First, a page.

Indeed, to peer inside the Slim family’s ascent is to glimpse the challenges facing Mexico itself as it tries to build a modern, competitive economy that creates more wealth for, and shares it more fairly with, its nearly 100 million people.
“Without doubt, the final part of this century in Mexico is being defined by Slim,” said Celso Garrido, a professor at the Metropolitan Autonomous University and a self-described “Carsologist” who follows Slim and his umbrella company, Grupo Carso.
Every day, whether they know it or not, nearly all Mexicans have something to do with Carlos Slim. Telmex is so big it accounts for nearly a quarter of the value of Mexico’s stock market. Grupo Carso owns Sears de Mexico and other retail chains. Slim owns mining and manufacturing companies, a bank and an insurance company.
Yet he avoids the society-page excesses of some of Mexico’s playboy entrepreneurs and is respected for his simple, family-oriented lifestyle. His ample girth attests to his love of Mexican cuisine; a friend, journalist Ivan Restrepo, says Slim knows where to find the best tacos and tortas (sandwiches) in Mexico City.
Corporate largess is minimal in Mexico, and Slim stands out there. His foundation is the largest provider of scholarships in the country--and of bail for youthful offenders.
His three sons are proving like-minded and similarly adept heirs as they assume key management roles in Slim’s varied enterprises. That suggests the Slim empire is headed for still more growth and greater influence in Latin America in the years ahead.
Last year, after several years of apprenticeship in various positions, Slim’s oldest son, Carlos Slim Domit, 32, took over as chairman of Grupo Carso and chief executive of its commercial operations. Marco Antonio, 31, assumed leadership of the Inbursa financial group, while youngest son Patricio, 30, became CEO of Grupo Carso and runs its industrial operations.
The sons’ first annual results have all been positive, reassuring the markets of prosperity after Slim.
The Power of Telecom
Barrel-chested and broad-faced, Slim exudes a fatherly gruffness tempered by glints of humor. His voice is gravelly from the Cuban cigars he constantly enjoys. His one sign of vanity is a tiny red monogram of his initials, C.S.H., on his tailored white shirts.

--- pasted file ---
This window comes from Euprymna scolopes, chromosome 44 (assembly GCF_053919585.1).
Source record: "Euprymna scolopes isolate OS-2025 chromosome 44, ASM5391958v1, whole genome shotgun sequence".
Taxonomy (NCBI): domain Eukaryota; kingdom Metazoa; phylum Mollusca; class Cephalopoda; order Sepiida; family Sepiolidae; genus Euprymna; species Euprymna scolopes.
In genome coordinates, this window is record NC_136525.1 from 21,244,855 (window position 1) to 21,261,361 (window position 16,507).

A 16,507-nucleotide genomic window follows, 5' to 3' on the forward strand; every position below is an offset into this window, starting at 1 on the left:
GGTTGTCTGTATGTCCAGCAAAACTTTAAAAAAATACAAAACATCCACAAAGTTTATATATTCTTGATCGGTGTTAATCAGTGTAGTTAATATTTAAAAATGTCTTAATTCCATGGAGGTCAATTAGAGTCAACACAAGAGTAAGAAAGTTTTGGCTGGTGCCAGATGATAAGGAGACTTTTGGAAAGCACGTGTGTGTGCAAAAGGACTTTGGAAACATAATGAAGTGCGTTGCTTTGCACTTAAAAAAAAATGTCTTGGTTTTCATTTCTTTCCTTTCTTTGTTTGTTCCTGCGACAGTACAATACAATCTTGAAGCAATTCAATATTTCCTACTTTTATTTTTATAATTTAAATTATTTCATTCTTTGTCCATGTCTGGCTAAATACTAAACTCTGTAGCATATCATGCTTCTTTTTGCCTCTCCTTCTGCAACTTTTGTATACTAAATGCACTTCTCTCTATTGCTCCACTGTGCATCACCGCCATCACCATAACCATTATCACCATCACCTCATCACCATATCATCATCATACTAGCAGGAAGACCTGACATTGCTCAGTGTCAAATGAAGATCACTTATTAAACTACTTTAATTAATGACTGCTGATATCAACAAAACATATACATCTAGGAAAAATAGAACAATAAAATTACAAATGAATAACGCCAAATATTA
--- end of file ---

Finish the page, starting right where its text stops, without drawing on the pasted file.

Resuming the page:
Though Slim remains chairman emeritus of all the operations, he has been able to reduce his hands-on role with his sons’ involvement and is now concentrating mainly on the group’s latest thrust: the international telecommunications market.
Until now, Slim has distinguished himself in part by building his fortune almost entirely with Mexican investments. Historically, Mexico’s wealthy looked for ways to slip their money out of the country.
But now he is ranging north and south into new cutting-edge markets--bidding to leverage his control of Telmex into a regional telecom power stretching from the United States and Canada to Chile.
“Internationally, we are going to those countries that have many immigrants to the U.S.--Puerto Rico, Mexico, Guatemala, et cetera,” Slim said.
His first major play abroad mirrored his Mexican style of buying up troubled businesses and finding opportunity where others despaired. In 1996 he bought Prodigy Communications Corp., a flagging U.S. Internet company. His $300-million investment soared in value to $800 million with Prodigy’s turnaround and its successful initial public offering on Wall Street last February.
In July, Slim announced plans to increase the number of private, public and cellular phone lines in Mexico from about 14 million now to 20 million by the end of next year, with new investments of more than $4.6 billion. Mexico had just 5 million phone lines when Slim took over Telmex, a huge obstacle to economic growth that he has vowed to overcome.